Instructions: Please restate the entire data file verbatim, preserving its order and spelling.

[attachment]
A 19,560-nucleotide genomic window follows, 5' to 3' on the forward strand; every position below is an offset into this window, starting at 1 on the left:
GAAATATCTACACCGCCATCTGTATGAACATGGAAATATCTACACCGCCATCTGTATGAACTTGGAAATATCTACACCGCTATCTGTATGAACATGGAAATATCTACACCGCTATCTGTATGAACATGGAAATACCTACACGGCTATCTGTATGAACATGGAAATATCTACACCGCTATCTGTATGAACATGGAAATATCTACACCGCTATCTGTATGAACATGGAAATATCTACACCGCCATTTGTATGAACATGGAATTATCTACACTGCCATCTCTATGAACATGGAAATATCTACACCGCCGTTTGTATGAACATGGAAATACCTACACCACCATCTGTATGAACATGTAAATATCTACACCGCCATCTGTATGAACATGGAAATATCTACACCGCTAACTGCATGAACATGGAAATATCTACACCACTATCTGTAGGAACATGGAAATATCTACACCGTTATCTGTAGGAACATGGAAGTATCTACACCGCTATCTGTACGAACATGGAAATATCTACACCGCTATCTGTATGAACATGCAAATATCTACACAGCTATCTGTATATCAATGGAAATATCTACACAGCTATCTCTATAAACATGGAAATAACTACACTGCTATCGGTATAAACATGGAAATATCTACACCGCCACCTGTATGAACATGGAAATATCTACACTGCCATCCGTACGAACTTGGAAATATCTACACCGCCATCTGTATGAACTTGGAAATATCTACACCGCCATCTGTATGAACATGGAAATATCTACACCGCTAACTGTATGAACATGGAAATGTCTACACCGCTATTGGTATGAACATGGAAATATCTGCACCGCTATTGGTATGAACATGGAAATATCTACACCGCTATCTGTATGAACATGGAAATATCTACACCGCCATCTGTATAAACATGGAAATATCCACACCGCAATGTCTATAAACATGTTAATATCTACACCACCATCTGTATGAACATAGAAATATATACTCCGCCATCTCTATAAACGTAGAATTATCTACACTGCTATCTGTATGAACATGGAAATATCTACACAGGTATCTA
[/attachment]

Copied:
A 19,560-nucleotide genomic window follows, 5' to 3' on the forward strand; every position below is an offset into this window, starting at 1 on the left:
GAAATATCTACACCGCCATCTGTATGAACATGGAAATATCTACACCGCCATCTGTATGAACTTGGAAATATCTACACCGCTATCTGTATGAACATGGAAATATCTACACCGCTATCTGTATGAACATGGAAATACCTACACGGCTATCTGTATGAACATGGAAATATCTACACCGCTATCTGTATGAACATGGAAATATCTACACCGCTATCTGTATGAACATGGAAATATCTACACCGCCATTTGTATGAACATGGAATTATCTACACTGCCATCTCTATGAACATGGAAATATCTACACCGCCGTTTGTATGAACATGGAAATACCTACACCACCATCTGTATGAACATGTAAATATCTACACCGCCATCTGTATGAACATGGAAATATCTACACCGCTAACTGCATGAACATGGAAATATCTACACCACTATCTGTAGGAACATGGAAATATCTACACCGTTATCTGTAGGAACATGGAAGTATCTACACCGCTATCTGTACGAACATGGAAATATCTACACCGCTATCTGTATGAACATGCAAATATCTACACAGCTATCTGTATATCAATGGAAATATCTACACAGCTATCTCTATAAACATGGAAATAACTACACTGCTATCGGTATAAACATGGAAATATCTACACCGCCACCTGTATGAACATGGAAATATCTACACTGCCATCCGTACGAACTTGGAAATATCTACACCGCCATCTGTATGAACTTGGAAATATCTACACCGCCATCTGTATGAACATGGAAATATCTACACCGCTAACTGTATGAACATGGAAATGTCTACACCGCTATTGGTATGAACATGGAAATATCTGCACCGCTATTGGTATGAACATGGAAATATCTACACCGCTATCTGTATGAACATGGAAATATCTACACCGCCATCTGTATAAACATGGAAATATCCACACCGCAATGTCTATAAACATGTTAATATCTACACCACCATCTGTATGAACATAGAAATATATACTCCGCCATCTCTATAAACGTAGAATTATCTACACTGCTATCTGTATGAACATGGAAATATCTACACAGGTATCTA